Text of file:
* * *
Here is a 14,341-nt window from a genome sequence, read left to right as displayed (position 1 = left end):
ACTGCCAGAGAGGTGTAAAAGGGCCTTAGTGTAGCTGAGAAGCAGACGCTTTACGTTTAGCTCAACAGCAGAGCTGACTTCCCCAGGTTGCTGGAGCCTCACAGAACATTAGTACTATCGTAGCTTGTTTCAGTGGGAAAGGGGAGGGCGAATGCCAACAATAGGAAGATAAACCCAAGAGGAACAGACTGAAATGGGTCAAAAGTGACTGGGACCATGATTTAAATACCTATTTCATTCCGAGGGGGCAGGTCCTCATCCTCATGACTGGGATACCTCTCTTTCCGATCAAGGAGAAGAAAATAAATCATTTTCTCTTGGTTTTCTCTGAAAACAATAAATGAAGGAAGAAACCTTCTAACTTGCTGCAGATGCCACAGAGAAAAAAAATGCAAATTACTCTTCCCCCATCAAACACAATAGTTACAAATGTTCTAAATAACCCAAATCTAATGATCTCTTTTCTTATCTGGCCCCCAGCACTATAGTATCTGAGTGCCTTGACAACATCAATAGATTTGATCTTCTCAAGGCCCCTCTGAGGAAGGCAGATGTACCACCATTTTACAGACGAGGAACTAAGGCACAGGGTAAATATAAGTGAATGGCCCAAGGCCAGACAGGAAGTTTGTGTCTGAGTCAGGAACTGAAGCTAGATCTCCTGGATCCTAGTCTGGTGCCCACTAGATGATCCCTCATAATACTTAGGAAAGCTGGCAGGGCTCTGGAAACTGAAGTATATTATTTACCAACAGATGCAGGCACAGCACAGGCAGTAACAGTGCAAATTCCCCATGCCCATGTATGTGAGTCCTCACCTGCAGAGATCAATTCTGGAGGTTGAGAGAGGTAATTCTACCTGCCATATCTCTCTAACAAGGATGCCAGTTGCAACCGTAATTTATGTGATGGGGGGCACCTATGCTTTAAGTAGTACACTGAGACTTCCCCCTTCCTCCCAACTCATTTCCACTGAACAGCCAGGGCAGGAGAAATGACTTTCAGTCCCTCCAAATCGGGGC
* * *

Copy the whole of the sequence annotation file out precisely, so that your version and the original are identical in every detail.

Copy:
Here is a 14,341-nt window from a genome sequence, read left to right as displayed (position 1 = left end):
ACTGCCAGAGAGGTGTAAAAGGGCCTTAGTGTAGCTGAGAAGCAGACGCTTTACGTTTAGCTCAACAGCAGAGCTGACTTCCCCAGGTTGCTGGAGCCTCACAGAACATTAGTACTATCGTAGCTTGTTTCAGTGGGAAAGGGGAGGGCGAATGCCAACAATAGGAAGATAAACCCAAGAGGAACAGACTGAAATGGGTCAAAAGTGACTGGGACCATGATTTAAATACCTATTTCATTCCGAGGGGGCAGGTCCTCATCCTCATGACTGGGATACCTCTCTTTCCGATCAAGGAGAAGAAAATAAATCATTTTCTCTTGGTTTTCTCTGAAAACAATAAATGAAGGAAGAAACCTTCTAACTTGCTGCAGATGCCACAGAGAAAAAAAATGCAAATTACTCTTCCCCCATCAAACACAATAGTTACAAATGTTCTAAATAACCCAAATCTAATGATCTCTTTTCTTATCTGGCCCCCAGCACTATAGTATCTGAGTGCCTTGACAACATCAATAGATTTGATCTTCTCAAGGCCCCTCTGAGGAAGGCAGATGTACCACCATTTTACAGACGAGGAACTAAGGCACAGGGTAAATATAAGTGAATGGCCCAAGGCCAGACAGGAAGTTTGTGTCTGAGTCAGGAACTGAAGCTAGATCTCCTGGATCCTAGTCTGGTGCCCACTAGATGATCCCTCATAATACTTAGGAAAGCTGGCAGGGCTCTGGAAACTGAAGTATATTATTTACCAACAGATGCAGGCACAGCACAGGCAGTAACAGTGCAAATTCCCCATGCCCATGTATGTGAGTCCTCACCTGCAGAGATCAATTCTGGAGGTTGAGAGAGGTAATTCTACCTGCCATATCTCTCTAACAAGGATGCCAGTTGCAACCGTAATTTATGTGATGGGGGGCACCTATGCTTTAAGTAGTACACTGAGACTTCCCCCTTCCTCCCAACTCATTTCCACTGAACAGCCAGGGCAGGAGAAATGACTTTCAGTCCCTCCAAATCGGGGC